Thursday, February 21, 2013



I am always thinking about how I should really post about the kefir I grow. So here is that post..finally.

First, let me tell you that I am not an expert on this subject.

Kefir is a culture. Like yogurt or kombucha. You grow it. That is the best way I can describe what this stuff is.
Like yogurt or kombucha, kefir helps aid and regulate your digestive system. You can Google it and see people claiming it cures diabetes, cancer and whatever else it supposedly does... sure. All I know is it makes me regular and that rules.

Second, let me tell you that I don't really know exactly what I am doing.

But to be fair, this is not an exact science. I figured out how I like my kefir through trial and error.

Let's go!


This is the best picture I could come up with to show the kefir process. To the right, are the grains themselves. To the left in the plastic container, is the finished "kefirized" (may or may not be an actual term) milk.

Step 1

Get yourself some kefir grains.
Look on Craigslist or place an add on Freecycle. Seriously.
Most hippies people who grow it don't like to sell the grains, but instead, give them away. The grains practically double in size every month, so there is plenty to go around. I have seen some websites that will give you starter grains for a donation as well.

Step 2

You have your grains, so put them in some milk. That is it. Kind of.
Put your grains in a mason jar and cover them with whole milk. If your grains are small, use less milk. Tons of grains? Go for it! You just need to use enough to submerge the grains completely. Also, the more milk you use, the more work your little grains have to do and the longer it will take for you to have a finished product.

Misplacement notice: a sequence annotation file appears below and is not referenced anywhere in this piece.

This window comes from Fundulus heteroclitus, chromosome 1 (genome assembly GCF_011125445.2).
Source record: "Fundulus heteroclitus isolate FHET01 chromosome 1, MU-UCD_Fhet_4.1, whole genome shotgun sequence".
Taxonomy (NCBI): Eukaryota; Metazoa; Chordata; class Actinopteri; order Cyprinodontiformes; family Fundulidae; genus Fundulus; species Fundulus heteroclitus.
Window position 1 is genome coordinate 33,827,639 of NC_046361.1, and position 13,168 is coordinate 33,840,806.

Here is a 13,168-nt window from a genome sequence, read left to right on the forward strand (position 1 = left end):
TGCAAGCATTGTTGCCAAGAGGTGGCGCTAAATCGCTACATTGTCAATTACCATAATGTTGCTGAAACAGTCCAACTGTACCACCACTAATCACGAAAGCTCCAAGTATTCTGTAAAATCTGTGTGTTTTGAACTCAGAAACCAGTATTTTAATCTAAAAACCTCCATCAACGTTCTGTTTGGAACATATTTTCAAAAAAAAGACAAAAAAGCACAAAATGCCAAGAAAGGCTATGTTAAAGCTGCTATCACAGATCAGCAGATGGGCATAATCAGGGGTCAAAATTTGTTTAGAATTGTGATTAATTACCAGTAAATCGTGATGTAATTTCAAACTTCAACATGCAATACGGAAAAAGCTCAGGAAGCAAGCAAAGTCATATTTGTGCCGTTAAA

Now, close the lid. Instead of using the metal mason jar cap, just put a piece of cotton fabric (like a quilting square) under the mason jar ring and close the jar that way. You have to let the kefir breathe.

Look, I don't even use a mason jar half the time. Ghetto Smucker's jar works for me.

Step 3

Store the grains and milk in a temperature controlled spot, i.e. your pantry or a cupboard, and let them do their thing. The trick is to keep them at the right temperature. Too hot and your finished kefir will be sour. Too cold and your grains will not do their job. After about 18-24 hours, your kefir should be ready. You'll know because you will see some separation happening. See the picture above? My kefir is done the way I like it.
If you leave them out for too long, your kefir will be really sour and more like curds and whey. Less time gives you a buttermilk texture and less tang. I like mine just as it begins to curd. It is a matter of taste.

Step 4

Separate, start again.
Either strain your mixture through a plastic seive, or using a plastic slotted spoon, scoop out the grains. Whatever is easier for you. Then, put the grains in a clean jar and start over.
You have to use plastic or glass whenever you handle the grains. Supposedly, metal will damage the grains. Don't use your hands either! The grains are living cultures and you'll contaminate them. What is left, is your kefirized milk, or at this point it could be just called kefir. Your kefir should smell a little yeasty (that is really appetizing, huh) and will taste a little tangy. It will be lightly carbonated.


Step 5

Use it.
I put mine in a green smoothie everyday. My brother cooks with it, my mother uses it as a substitute for sour cream. Some people make cheese out of it (labne). You can store your kefir grains in the fridge if you don't want to make kefir daily. They kind of hibernate indefinitely. Just cover with milk and leave them alone until you're ready. Then, take 'em out, give them some fresh milk and put them back in your pantry or kefir spot.

If you are interested in kefir, check these links out. You can also buy ready to drink kefir at most grocery stores (the blueberry flavor by Lifeway is yummy).
If you decide you want to try growing this on your own, ask me anything..I might be able to answer your questions. Might is the key word.

This video is good, but note that this lady has a TON of grains so she uses a whole jar of milk.

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